—News. The Malaysian cartoonist Zunar was arrested on another sedition charge.

It’s been an eventful weekend for Zunar, the Malaysian political cartoonist facing nine separate charges of sedition which could net him up to 43 years in prison. First, on Friday his new cartoon exhibit was stormed by an angry mob of government supporters displeased by his frequent criticism of Prime Minister Najib Razak. Riot police were called in to disperse the crowd, but yesterday representatives of the ruling party UMNO lodged a formal complaint against Zunar, who was then arrested on yet another sedition charge as well as a charge of “intentionally humiliating a person.” He has now been released after posting bail.

Uncivilized Books has launched a Kickstarter to fund a new imprint of children’s comics, including work by Kickliy, Marzena Sowa and Berenika Kołomycka, and others.

We need your help! We’ve just worked with French publisher Dargaud to bring the beautiful children’s comic Musnet to American kids. Working with Dargaud is an exciting opportunity that lowers our overall production costs. However, it also brings some hurdles: to co-print the books, we need to work according to their release schedule, which is faster than ours. That means our books will need to wait for a few months before they can be released through our American distributor. It will be difficult for us the absorb the printings costs on books that can’t be sold until much later. Without co-printing, we will need to find another printer, at much higher printing prices.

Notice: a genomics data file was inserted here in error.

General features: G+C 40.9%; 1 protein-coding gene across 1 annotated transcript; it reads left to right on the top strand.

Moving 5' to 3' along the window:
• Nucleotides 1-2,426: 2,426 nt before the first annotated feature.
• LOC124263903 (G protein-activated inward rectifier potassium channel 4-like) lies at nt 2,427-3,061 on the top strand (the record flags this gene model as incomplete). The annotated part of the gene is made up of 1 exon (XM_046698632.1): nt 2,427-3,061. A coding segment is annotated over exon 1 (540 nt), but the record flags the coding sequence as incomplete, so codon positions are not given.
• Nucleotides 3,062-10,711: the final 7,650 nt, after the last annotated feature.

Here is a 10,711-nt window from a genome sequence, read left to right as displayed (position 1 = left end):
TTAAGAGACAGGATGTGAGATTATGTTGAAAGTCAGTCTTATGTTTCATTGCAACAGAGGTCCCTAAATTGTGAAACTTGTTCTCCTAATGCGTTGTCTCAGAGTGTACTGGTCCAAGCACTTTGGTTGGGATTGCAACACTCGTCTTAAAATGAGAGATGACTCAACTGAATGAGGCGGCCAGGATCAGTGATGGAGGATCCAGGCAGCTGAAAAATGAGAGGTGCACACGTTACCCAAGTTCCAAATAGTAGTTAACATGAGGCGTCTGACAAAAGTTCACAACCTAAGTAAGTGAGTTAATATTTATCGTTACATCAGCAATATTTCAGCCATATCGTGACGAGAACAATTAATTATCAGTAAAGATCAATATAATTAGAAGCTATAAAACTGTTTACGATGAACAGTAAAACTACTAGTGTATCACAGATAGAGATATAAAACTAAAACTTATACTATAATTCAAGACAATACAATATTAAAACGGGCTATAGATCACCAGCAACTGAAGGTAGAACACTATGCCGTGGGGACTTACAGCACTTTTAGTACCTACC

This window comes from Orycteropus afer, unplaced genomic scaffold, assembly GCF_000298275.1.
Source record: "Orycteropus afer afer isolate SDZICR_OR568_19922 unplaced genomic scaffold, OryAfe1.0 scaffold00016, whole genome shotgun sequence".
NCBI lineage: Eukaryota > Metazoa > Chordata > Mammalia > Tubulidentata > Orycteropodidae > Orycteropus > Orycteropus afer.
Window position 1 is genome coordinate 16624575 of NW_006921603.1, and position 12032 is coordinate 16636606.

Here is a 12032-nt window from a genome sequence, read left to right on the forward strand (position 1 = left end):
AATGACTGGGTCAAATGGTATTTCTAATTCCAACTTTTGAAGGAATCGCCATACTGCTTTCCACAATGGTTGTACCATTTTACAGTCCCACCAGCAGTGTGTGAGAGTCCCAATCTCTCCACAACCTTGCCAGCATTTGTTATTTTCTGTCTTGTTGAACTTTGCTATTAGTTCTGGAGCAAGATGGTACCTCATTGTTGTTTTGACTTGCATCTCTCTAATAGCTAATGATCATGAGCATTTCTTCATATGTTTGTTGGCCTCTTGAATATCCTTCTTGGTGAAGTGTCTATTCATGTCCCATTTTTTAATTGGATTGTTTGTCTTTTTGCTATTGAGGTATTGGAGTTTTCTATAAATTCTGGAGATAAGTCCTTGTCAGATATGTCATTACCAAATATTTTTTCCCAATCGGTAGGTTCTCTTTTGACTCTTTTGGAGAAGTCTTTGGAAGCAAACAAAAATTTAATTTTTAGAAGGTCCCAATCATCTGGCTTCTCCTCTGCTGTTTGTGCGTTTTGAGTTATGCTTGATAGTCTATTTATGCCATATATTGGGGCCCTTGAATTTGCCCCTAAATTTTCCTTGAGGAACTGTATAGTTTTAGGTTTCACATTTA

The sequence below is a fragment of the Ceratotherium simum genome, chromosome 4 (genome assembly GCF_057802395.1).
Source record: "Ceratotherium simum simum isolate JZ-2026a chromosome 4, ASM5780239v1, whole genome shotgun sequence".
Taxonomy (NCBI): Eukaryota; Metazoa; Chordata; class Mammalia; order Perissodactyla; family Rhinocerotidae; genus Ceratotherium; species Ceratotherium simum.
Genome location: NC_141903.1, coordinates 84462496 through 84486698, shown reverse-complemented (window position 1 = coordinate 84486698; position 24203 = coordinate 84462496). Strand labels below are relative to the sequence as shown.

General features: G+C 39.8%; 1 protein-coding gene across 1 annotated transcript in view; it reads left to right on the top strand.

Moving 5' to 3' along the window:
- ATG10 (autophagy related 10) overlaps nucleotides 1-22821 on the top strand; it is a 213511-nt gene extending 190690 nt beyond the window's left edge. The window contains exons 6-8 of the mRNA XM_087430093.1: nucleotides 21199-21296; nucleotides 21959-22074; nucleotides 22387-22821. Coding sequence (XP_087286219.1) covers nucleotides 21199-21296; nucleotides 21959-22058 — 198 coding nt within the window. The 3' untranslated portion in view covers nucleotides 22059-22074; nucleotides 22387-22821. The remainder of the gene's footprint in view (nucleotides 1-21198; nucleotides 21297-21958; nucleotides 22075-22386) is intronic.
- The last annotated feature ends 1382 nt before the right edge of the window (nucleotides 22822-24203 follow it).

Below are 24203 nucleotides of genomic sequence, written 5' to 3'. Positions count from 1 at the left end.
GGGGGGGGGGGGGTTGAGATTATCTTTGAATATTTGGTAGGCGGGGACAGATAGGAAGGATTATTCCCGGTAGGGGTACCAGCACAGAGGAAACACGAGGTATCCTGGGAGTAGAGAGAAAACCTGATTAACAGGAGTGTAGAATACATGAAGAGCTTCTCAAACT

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Oinks http://www.tcj.com/oinks/ http://www.tcj.com/oinks/#respond Mon, 28 Nov 2016 13:00:55 +0000 http://www.tcj.com/?p=97224 Continue reading ]]> Hi there, 

Today on the site we have the second part of Paul Tumey’s enormously interesting chat with George Herriman biographer Michael Tisserand. Michael’s book, Krazy: George Herriman, a Life in Black and White, is coming out December 6th. Here’s the first part of the chat if you want to catch up. And here’s some from today:

Paul Tumey: I was struck by how slight and skinny he was. And how his shoulders really do look his portrayal in that Tad boxing-in-the-office cartoon, large and rounded.